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M. Bartoli, L. Di Renzo, E. Trifiro', A. Montemari, F. Lamoke, F. M. Pulcinelli, C. Parravano, D. M. Marcus, M. Varano; Increased Expression of the Integrin-interacting Protein, CD47, in Experimental and Human Diabetes: Implication in the Pathogenesis of Diabetic Retinopathy. Invest. Ophthalmol. Vis. Sci. 2009;50(13):6168.
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Enhanced inflammatory and pro-thrombotic signals have been implicated in the pathogenesis of diabetic retinopathy (DR). The integrin-interacting protein, CD47, which is expressed on the surface of endothelial cells, immunocytes and platelets, has been recently shown to be a modulator of immune and pro-thrombotic signals and may be involved in vascular dysfunction. In the present study we wanted to determine the expression levels of CD47 in retinas of streptozotocin-induced diabetic rats (STZ-rats). In addition we examined the levels of CD47 on circulating monocytes of patients affected by Type 1 or Type 2 diabetes mellitus (T1DM and T2DM, respectively).
Western blotting analysis was conducted to asses the expression levels of CD47 in the retinas of STZ-rats, after 2 and 4 weeks of hyperglycemia in comparison to age-matched normoglycemic rats (ND). CD47 retinal localization was determined by immunohistochemical analysis. Patients, T1DM (n=14) and T2DM (n=23), were monitored for blood glucose and values of glycated hemoglobin. Circulating monocytes, isolated from T1DM and T2DM patients and from healthy age-matched controls (NDM, n=14), were stained with specific anti-CD47 antibodies and analyzed by flow cytometry. Fluorescein angiography was performed to assess clinical evidence of retinopathy following standard protocols.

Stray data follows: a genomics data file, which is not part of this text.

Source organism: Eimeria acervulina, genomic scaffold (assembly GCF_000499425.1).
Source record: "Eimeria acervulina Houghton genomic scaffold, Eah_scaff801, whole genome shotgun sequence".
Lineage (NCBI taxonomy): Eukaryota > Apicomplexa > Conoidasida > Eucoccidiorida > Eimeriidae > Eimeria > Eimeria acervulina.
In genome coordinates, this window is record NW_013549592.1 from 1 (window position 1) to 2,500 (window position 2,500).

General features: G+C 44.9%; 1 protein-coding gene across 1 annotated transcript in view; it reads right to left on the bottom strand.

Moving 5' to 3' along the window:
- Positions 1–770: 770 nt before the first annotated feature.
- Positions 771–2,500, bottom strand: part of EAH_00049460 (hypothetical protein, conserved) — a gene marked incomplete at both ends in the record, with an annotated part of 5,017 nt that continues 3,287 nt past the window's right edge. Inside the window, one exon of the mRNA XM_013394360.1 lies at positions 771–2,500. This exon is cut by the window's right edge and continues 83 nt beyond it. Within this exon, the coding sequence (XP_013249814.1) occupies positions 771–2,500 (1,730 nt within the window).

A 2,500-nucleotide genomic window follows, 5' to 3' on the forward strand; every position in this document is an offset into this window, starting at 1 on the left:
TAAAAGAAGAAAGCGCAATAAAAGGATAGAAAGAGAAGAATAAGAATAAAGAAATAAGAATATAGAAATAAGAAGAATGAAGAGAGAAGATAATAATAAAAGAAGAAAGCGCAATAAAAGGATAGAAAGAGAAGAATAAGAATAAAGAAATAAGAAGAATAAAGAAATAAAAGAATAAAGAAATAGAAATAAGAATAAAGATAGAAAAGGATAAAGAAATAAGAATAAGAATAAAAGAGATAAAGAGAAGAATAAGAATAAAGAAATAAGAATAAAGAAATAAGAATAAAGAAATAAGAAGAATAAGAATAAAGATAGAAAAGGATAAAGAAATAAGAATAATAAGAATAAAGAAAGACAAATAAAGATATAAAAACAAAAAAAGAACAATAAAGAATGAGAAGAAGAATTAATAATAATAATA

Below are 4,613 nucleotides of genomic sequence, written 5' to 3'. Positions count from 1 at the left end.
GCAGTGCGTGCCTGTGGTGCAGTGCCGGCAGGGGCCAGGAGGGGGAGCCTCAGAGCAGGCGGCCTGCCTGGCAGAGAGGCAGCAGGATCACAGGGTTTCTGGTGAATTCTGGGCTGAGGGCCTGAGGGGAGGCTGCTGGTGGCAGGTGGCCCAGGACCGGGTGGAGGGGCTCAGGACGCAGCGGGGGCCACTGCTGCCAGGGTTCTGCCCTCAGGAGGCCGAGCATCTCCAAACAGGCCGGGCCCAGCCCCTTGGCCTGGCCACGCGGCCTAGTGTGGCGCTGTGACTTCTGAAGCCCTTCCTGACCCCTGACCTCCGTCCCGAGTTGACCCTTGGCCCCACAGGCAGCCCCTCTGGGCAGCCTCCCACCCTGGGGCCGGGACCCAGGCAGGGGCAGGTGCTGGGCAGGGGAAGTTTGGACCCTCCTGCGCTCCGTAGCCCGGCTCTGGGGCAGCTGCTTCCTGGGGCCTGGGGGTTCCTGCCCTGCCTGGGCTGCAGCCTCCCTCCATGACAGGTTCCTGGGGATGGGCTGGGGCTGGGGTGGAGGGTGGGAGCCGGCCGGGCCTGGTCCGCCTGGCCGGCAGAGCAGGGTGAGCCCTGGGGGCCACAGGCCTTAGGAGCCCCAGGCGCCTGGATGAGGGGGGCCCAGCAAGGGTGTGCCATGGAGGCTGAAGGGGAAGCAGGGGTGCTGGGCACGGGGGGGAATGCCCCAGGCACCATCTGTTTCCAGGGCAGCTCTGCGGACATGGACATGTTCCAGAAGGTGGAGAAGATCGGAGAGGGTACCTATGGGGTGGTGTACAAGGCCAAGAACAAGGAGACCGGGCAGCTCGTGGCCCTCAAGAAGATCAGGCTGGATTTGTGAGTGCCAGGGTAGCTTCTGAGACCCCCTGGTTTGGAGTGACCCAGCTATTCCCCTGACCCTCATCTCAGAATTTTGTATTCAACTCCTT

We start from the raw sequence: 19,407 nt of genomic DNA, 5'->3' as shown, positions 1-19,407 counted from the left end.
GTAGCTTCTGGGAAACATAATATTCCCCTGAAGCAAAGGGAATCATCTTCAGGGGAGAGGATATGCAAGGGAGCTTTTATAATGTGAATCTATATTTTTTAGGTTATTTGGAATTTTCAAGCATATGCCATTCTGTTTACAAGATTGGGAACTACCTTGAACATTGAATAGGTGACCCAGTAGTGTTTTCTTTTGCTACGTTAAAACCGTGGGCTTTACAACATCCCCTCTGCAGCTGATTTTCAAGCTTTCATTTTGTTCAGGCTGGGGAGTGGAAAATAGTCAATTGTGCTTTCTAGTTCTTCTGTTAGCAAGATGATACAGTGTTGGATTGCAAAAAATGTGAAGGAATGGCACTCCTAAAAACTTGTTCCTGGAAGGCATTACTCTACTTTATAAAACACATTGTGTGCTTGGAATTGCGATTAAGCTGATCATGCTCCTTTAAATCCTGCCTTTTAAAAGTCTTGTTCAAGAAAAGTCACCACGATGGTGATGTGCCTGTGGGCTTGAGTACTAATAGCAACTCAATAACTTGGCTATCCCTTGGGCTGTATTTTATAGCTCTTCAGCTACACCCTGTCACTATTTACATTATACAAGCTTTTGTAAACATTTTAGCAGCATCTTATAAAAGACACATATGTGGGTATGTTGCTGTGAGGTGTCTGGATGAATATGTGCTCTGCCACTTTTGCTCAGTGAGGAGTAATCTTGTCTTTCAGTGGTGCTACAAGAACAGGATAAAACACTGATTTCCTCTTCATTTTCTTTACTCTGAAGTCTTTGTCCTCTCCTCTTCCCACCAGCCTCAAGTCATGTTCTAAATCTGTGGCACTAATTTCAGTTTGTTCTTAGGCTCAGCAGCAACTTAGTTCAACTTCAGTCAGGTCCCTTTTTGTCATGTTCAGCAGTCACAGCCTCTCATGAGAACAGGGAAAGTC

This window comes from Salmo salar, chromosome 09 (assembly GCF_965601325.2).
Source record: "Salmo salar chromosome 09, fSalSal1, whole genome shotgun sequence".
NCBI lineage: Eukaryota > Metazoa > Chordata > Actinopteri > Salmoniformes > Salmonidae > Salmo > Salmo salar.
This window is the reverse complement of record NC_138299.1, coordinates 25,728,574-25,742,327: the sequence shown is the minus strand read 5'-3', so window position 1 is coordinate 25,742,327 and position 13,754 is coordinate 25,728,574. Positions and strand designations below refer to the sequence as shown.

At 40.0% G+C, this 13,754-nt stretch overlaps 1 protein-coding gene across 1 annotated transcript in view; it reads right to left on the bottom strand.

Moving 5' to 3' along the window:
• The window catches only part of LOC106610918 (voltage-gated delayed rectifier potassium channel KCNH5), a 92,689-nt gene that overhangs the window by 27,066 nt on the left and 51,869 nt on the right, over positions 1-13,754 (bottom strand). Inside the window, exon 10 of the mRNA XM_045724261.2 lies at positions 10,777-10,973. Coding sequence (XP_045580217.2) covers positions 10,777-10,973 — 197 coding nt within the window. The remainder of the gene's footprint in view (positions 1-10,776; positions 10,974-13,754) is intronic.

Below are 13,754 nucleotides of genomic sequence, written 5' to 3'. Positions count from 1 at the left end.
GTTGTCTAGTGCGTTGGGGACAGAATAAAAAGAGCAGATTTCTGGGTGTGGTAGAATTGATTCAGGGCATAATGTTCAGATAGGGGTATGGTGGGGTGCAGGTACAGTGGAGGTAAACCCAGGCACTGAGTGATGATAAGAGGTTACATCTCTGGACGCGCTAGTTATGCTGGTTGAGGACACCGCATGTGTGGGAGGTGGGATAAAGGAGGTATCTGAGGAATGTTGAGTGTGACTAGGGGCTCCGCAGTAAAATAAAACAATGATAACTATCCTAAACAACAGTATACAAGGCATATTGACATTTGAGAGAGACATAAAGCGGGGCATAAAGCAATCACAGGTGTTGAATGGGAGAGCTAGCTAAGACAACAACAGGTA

Hyperglycemia enhanced the expression levels of CD47 in retinas of STZ-rats versus normoglycemic age-matched control. Immunohistochemistry revealed that CD47 localizes to microglia and around blood vessels. Monocytes, isolated from TD1M and T2DM patients exhibited higher (3 folds, p<0.05) CD47 expression in all the T1DM and T2DM patients versus NDM. In addition, CD47 expression appeared to be prominently increased in patients presenting clinical evidence of DR versus diabetic patients without DR.
The experimental and clinical evidence here presented shows that hyperglycemia stimulates the expression of CD47 in retinal microglia and circulating monocytes and it is positively correlated with progression of DR. These data are, therefore, suggesting a possible role for CD47 in the induction of diabetes-stimulated inflammatory and pro-thrombotic signals which may lead to DR.
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